Ottawa River Ice Blasting Is Dynamite (Video)

This is one of those gather 'round, you-gotta-see-this videos. Blasts of dynamite are being used to clear ice jams on the Rideau River in Ottawa, Ontario. Extreme stuff. And it seems to work. But what does it do to the fish? For sure, it's not a dynamite condition for ice anglers. Move your shanties. The annual blasting is due to take place this weekend and continue into March. Note that in the video, the blasting folks are standing on the ice when it blows. They seem pretty confident that this is a controlled explosion.

The BBC reports that residents are told to stay a safe distance from the river when the busting starts. The bombing is done to prevent the city from flooding when the ice melts in the spring (or earlier due to wacky weather).

Before the explosions, specialists use buzz saws and amphibious ice breakers to cut the ice into sheets, the Ottawa website explains. Then they drill holes for the dynamite, which is detonated to break up the sheets of ice and allow the mini-bergs to flow down the river.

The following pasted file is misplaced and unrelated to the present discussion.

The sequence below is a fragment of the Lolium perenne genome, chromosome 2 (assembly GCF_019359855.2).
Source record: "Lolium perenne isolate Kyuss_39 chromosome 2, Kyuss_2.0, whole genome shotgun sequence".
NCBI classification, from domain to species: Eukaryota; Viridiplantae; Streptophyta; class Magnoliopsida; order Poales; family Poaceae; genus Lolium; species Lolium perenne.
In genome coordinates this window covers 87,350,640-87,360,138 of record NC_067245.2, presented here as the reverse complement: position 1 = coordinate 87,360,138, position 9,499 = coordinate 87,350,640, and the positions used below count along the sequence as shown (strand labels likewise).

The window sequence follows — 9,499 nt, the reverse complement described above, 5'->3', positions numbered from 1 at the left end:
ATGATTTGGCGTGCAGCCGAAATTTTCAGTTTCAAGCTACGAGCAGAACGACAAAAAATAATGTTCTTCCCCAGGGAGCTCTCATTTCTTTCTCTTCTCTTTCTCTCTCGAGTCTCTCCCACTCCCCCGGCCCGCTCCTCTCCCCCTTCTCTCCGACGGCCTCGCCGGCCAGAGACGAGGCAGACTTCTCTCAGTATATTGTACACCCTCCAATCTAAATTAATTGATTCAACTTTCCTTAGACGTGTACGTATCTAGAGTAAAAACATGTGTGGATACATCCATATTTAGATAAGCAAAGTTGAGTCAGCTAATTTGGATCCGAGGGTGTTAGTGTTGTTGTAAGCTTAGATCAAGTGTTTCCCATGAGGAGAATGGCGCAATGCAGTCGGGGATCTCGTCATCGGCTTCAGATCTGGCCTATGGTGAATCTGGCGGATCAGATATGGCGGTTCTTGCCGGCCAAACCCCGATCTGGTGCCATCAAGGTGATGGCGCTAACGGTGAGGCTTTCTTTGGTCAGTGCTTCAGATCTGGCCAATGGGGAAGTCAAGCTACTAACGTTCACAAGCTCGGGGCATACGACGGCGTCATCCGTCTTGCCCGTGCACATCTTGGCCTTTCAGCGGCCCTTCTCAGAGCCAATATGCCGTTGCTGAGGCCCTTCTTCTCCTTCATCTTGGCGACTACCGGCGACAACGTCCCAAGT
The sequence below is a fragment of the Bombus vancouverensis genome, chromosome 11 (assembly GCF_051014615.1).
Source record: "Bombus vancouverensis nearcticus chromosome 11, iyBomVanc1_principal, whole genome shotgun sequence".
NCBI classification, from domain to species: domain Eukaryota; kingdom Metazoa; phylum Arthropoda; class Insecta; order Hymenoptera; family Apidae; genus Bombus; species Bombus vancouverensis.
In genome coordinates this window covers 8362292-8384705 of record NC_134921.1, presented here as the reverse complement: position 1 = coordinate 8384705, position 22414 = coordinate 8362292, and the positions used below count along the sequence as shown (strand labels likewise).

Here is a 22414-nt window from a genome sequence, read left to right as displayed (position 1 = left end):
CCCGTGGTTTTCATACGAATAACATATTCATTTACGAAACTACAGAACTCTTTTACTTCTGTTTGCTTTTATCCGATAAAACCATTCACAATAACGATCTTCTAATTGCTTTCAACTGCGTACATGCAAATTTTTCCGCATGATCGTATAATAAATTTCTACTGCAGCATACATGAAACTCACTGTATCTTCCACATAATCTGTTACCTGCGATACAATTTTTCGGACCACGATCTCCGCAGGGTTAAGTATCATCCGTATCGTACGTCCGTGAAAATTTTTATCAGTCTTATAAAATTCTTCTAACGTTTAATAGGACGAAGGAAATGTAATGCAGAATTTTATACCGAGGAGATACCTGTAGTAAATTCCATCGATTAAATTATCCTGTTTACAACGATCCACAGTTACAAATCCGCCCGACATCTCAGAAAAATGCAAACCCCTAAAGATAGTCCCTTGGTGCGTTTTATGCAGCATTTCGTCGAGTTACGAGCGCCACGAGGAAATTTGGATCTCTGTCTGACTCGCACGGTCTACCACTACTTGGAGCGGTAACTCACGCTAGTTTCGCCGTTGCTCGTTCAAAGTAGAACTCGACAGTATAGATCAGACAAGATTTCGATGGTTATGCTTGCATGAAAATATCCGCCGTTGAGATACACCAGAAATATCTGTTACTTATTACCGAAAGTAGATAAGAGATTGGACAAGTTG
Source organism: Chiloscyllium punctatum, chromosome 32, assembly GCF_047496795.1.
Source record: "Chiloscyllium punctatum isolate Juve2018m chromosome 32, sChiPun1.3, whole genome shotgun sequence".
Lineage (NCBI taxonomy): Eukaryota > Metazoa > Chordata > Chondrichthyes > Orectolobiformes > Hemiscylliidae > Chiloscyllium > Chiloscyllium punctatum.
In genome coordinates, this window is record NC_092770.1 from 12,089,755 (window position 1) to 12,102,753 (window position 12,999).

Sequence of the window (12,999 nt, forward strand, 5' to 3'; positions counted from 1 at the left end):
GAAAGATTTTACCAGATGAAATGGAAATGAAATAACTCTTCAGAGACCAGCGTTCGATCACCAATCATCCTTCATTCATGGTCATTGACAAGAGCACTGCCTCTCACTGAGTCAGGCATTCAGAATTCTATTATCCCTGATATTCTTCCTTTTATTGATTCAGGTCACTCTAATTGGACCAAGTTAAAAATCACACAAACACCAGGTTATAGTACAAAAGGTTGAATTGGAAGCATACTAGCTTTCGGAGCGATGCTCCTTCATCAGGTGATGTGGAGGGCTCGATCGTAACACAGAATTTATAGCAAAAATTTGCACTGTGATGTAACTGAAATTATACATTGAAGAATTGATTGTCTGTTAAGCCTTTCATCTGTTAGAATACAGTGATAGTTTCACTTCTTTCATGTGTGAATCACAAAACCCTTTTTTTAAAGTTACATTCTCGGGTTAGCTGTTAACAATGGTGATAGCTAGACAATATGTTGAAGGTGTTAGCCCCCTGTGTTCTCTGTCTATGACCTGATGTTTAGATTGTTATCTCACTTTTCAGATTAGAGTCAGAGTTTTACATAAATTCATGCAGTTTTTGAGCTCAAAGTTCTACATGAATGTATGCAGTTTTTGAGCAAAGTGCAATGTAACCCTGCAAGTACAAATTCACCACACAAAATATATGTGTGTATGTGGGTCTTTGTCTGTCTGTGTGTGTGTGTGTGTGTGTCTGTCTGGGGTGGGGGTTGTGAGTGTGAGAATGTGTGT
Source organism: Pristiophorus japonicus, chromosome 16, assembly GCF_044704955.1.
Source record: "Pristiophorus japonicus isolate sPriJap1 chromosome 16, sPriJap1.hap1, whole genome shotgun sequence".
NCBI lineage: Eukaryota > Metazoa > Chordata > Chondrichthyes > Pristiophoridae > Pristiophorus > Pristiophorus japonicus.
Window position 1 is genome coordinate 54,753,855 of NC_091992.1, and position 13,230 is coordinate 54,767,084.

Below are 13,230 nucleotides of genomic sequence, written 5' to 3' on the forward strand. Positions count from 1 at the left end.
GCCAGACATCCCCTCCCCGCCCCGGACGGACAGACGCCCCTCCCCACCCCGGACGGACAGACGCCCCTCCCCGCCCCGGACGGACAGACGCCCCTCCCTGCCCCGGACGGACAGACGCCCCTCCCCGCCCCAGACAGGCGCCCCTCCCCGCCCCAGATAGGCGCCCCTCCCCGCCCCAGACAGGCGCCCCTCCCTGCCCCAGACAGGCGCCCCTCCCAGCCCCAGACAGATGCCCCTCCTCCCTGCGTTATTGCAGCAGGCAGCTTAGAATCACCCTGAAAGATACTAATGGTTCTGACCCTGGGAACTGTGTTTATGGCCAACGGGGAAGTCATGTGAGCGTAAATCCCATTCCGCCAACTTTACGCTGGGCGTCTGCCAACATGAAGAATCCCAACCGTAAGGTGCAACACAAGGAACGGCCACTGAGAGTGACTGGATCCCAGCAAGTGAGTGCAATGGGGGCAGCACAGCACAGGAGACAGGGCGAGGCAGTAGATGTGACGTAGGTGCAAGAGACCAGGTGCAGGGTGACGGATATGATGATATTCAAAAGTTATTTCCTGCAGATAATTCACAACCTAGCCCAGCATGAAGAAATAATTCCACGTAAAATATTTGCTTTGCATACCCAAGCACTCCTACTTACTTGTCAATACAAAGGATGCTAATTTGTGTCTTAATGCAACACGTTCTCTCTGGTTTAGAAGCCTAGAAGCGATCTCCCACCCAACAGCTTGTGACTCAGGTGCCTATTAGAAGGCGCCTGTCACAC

As for the fish, "the blasting must be done with care to avoid scarring the riverbed and killing wildlife," the BBC says. The Rideau Valley Conservation Authority has been using an amphibious excavator in recent decades to reduce the amount of explosives that are used, and lessen the impacts to wildlife and nearby bridges and structures.

The city spends $460,000 a year to clear the river ice. The BBC was in Ottawa last year to film the blasting as part of a Human Planet episode due to air in the spring on Discovery Channel Canada.

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Tags: Canada | Rivers | Winter